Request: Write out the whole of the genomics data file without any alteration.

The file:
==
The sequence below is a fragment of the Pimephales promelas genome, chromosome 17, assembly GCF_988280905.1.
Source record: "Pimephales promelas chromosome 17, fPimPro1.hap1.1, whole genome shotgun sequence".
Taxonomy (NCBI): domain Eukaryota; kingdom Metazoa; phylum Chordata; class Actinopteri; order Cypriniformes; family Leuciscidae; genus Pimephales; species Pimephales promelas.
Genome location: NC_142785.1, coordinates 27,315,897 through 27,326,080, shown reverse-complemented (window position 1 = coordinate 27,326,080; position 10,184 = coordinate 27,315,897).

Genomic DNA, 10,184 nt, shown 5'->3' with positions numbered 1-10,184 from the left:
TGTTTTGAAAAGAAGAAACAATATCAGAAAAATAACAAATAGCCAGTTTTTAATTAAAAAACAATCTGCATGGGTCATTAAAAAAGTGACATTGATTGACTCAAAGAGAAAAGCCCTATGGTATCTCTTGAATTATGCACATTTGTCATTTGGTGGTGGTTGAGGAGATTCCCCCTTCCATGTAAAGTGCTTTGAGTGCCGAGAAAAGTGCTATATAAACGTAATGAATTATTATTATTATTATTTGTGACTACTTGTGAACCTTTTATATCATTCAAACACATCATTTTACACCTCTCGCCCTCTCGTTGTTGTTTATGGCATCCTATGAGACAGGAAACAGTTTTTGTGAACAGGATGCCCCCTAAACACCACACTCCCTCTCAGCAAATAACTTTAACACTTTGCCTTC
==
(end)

The sequence below is a fragment of the Pimephales promelas genome, chromosome 17, assembly GCF_988280905.1.
Source record: "Pimephales promelas chromosome 17, fPimPro1.hap1.1, whole genome shotgun sequence".
Taxonomy (NCBI): domain Eukaryota; kingdom Metazoa; phylum Chordata; class Actinopteri; order Cypriniformes; family Leuciscidae; genus Pimephales; species Pimephales promelas.
Genome location: NC_142785.1, coordinates 27,315,897 through 27,326,080, shown reverse-complemented (window position 1 = coordinate 27,326,080; position 10,184 = coordinate 27,315,897).

Genomic DNA, 10,184 nt, shown 5'->3' with positions numbered 1-10,184 from the left:
TGTTTTGAAAAGAAGAAACAATATCAGAAAAATAACAAATAGCCAGTTTTTAATTAAAAAACAATCTGCATGGGTCATTAAAAAAGTGACATTGATTGACTCAAAGAGAAAAGCCCTATGGTATCTCTTGAATTATGCACATTTGTCATTTGGTGGTGGTTGAGGAGATTCCCCCTTCCATGTAAAGTGCTTTGAGTGCCGAGAAAAGTGCTATATAAACGTAATGAATTATTATTATTATTATTTGTGACTACTTGTGAACCTTTTATATCATTCAAACACATCATTTTACACCTCTCGCCCTCTCGTTGTTGTTTATGGCATCCTATGAGACAGGAAACAGTTTTTGTGAACAGGATGCCCCCTAAACACCACACTCCCTCTCAGCAAATAACTTTAACACTTTGCCTTC